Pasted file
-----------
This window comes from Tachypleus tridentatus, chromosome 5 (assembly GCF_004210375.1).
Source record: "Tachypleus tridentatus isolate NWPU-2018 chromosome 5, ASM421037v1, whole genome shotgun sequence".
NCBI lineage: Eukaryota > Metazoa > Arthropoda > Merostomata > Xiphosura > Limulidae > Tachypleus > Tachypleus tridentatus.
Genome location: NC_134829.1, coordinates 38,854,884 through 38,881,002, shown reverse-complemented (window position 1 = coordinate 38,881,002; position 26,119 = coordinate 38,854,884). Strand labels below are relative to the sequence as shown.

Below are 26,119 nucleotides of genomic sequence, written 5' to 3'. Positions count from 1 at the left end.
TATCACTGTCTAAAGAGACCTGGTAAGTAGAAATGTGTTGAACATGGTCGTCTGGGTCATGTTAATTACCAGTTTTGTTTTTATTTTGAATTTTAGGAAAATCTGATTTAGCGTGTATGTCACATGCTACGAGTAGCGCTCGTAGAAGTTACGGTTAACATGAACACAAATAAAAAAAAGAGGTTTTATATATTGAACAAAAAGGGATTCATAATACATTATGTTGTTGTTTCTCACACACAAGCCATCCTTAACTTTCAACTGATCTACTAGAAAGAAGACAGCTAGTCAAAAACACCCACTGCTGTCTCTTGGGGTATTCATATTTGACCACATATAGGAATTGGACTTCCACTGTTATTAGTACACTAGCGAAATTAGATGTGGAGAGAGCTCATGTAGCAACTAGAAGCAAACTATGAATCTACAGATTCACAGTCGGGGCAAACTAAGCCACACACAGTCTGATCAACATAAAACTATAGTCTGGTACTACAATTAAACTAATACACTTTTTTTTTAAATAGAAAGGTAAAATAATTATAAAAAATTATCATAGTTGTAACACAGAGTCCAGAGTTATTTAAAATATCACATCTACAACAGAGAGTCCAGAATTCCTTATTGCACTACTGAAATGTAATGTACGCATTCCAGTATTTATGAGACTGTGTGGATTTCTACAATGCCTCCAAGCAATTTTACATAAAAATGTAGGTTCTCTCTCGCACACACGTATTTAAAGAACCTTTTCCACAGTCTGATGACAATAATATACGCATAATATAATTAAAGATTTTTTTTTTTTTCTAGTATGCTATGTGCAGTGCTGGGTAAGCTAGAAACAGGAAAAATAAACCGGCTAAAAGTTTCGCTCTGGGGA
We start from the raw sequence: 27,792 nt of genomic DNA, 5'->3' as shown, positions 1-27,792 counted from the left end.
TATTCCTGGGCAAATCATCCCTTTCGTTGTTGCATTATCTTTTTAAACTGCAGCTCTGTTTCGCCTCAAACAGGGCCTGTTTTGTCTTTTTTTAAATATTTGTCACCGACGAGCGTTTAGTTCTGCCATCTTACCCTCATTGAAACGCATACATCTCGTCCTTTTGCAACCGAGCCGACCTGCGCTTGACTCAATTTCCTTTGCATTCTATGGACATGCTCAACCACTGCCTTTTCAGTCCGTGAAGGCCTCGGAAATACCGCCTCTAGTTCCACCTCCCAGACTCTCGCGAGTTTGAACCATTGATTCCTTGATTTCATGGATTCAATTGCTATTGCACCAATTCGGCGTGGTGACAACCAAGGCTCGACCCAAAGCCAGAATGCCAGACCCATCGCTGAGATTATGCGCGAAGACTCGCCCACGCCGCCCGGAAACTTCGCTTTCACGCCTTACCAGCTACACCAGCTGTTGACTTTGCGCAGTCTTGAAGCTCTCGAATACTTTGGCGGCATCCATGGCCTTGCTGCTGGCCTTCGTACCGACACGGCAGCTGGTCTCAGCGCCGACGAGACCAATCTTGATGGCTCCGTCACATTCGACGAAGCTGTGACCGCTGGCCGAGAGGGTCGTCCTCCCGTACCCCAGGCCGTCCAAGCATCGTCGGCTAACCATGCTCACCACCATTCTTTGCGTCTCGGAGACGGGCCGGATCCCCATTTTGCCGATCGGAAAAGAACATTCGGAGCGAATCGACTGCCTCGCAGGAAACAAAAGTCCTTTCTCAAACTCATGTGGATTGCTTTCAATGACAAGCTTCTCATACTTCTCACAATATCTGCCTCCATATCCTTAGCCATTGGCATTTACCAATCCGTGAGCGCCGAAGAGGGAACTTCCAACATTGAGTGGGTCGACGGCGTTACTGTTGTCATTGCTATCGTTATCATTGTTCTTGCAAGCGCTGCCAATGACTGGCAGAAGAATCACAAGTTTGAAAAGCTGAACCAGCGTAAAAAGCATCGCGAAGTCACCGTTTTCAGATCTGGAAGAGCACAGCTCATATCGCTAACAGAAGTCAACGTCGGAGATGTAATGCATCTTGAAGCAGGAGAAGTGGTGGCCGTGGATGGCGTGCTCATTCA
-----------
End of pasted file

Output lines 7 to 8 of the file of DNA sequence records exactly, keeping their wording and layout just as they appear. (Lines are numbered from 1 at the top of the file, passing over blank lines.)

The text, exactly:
We start from the raw sequence: 27,792 nt of genomic DNA, 5'->3' as shown, positions 1-27,792 counted from the left end.
TATTCCTGGGCAAATCATCCCTTTCGTTGTTGCATTATCTTTTTAAACTGCAGCTCTGTTTCGCCTCAAACAGGGCCTGTTTTGTCTTTTTTTAAATATTTGTCACCGACGAGCGTTTAGTTCTGCCATCTTACCCTCATTGAAACGCATACATCTCGTCCTTTTGCAACCGAGCCGACCTGCGCTTGACTCAATTTCCTTTGCATTCTATGGACATGCTCAACCACTGCCTTTTCAGTCCGTGAAGGCCTCGGAAATACCGCCTCTAGTTCCACCTCCCAGACTCTCGCGAGTTTGAACCATTGATTCCTTGATTTCATGGATTCAATTGCTATTGCACCAATTCGGCGTGGTGACAACCAAGGCTCGACCCAAAGCCAGAATGCCAGACCCATCGCTGAGATTATGCGCGAAGACTCGCCCACGCCGCCCGGAAACTTCGCTTTCACGCCTTACCAGCTACACCAGCTGTTGACTTTGCGCAGTCTTGAAGCTCTCGAATACTTTGGCGGCATCCATGGCCTTGCTGCTGGCCTTCGTACCGACACGGCAGCTGGTCTCAGCGCCGACGAGACCAATCTTGATGGCTCCGTCACATTCGACGAAGCTGTGACCGCTGGCCGAGAGGGTCGTCCTCCCGTACCCCAGGCCGTCCAAGCATCGTCGGCTAACCATGCTCACCACCATTCTTTGCGTCTCGGAGACGGGCCGGATCCCCATTTTGCCGATCGGAAAAGAACATTCGGAGCGAATCGACTGCCTCGCAGGAAACAAAAGTCCTTTCTCAAACTCATGTGGATTGCTTTCAATGACAAGCTTCTCATACTTCTCACAATATCTGCCTCCATATCCTTAGCCATTGGCATTTACCAATCCGTGAGCGCCGAAGAGGGAACTTCCAACATTGAGTGGGTCGACGGCGTTACTGTTGTCATTGCTATCGTTATCATTGTTCTTGCAAGCGCTGCCAATGACTGGCAGAAGAATCACAAGTTTGAAAAGCTGAACCAGCGTAAAAAGCATCGCGAAGTCACCGTTTTCAGATCTGGAAGAGCACAGCTCATATCGCTAACAGAAGTCAACGTCGGAGATGTAATGCATCTTGAAGCAGGAGAAGTGGTGGCCGTGGATGGCGTGCTCATTCA